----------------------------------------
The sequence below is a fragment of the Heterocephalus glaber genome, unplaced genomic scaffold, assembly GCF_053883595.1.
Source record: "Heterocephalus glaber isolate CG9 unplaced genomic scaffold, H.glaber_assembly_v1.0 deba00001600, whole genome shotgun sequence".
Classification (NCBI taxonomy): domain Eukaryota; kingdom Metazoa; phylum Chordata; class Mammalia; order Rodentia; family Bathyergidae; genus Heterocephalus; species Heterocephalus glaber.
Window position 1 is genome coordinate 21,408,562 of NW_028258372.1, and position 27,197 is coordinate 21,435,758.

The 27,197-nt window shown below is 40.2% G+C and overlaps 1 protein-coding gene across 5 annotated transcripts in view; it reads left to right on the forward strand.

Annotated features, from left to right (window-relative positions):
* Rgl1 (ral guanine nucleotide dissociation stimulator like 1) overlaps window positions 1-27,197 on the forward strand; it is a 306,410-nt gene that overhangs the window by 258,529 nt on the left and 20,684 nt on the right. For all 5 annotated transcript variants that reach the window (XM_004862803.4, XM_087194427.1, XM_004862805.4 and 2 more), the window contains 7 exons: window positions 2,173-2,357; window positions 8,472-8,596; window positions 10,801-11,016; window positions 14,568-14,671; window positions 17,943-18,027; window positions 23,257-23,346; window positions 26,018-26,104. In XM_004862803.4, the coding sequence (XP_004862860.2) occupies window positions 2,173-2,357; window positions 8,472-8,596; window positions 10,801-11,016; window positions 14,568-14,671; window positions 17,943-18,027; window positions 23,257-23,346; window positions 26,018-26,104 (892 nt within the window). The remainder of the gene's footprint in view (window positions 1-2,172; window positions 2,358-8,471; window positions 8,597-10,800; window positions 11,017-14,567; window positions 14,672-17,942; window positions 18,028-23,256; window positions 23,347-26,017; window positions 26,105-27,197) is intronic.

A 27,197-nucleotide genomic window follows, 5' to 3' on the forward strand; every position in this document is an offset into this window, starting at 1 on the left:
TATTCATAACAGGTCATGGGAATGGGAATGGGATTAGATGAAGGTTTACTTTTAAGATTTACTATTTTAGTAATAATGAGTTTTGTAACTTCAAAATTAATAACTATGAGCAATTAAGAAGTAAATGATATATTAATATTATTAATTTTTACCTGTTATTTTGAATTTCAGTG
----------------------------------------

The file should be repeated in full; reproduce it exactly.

The sequence below is a fragment of the Heterocephalus glaber genome, unplaced genomic scaffold, assembly GCF_053883595.1.
Source record: "Heterocephalus glaber isolate CG9 unplaced genomic scaffold, H.glaber_assembly_v1.0 deba00001600, whole genome shotgun sequence".
Classification (NCBI taxonomy): domain Eukaryota; kingdom Metazoa; phylum Chordata; class Mammalia; order Rodentia; family Bathyergidae; genus Heterocephalus; species Heterocephalus glaber.
Window position 1 is genome coordinate 21,408,562 of NW_028258372.1, and position 27,197 is coordinate 21,435,758.

The 27,197-nt window shown below is 40.2% G+C and overlaps 1 protein-coding gene across 5 annotated transcripts in view; it reads left to right on the forward strand.

Annotated features, from left to right (window-relative positions):
* Rgl1 (ral guanine nucleotide dissociation stimulator like 1) overlaps window positions 1-27,197 on the forward strand; it is a 306,410-nt gene that overhangs the window by 258,529 nt on the left and 20,684 nt on the right. For all 5 annotated transcript variants that reach the window (XM_004862803.4, XM_087194427.1, XM_004862805.4 and 2 more), the window contains 7 exons: window positions 2,173-2,357; window positions 8,472-8,596; window positions 10,801-11,016; window positions 14,568-14,671; window positions 17,943-18,027; window positions 23,257-23,346; window positions 26,018-26,104. In XM_004862803.4, the coding sequence (XP_004862860.2) occupies window positions 2,173-2,357; window positions 8,472-8,596; window positions 10,801-11,016; window positions 14,568-14,671; window positions 17,943-18,027; window positions 23,257-23,346; window positions 26,018-26,104 (892 nt within the window). The remainder of the gene's footprint in view (window positions 1-2,172; window positions 2,358-8,471; window positions 8,597-10,800; window positions 11,017-14,567; window positions 14,672-17,942; window positions 18,028-23,256; window positions 23,347-26,017; window positions 26,105-27,197) is intronic.

A 27,197-nucleotide genomic window follows, 5' to 3' on the forward strand; every position in this document is an offset into this window, starting at 1 on the left:
TATTCATAACAGGTCATGGGAATGGGAATGGGATTAGATGAAGGTTTACTTTTAAGATTTACTATTTTAGTAATAATGAGTTTTGTAACTTCAAAATTAATAACTATGAGCAATTAAGAAGTAAATGATATATTAATATTATTAATTTTTACCTGTTATTTTGAATTTCAGTG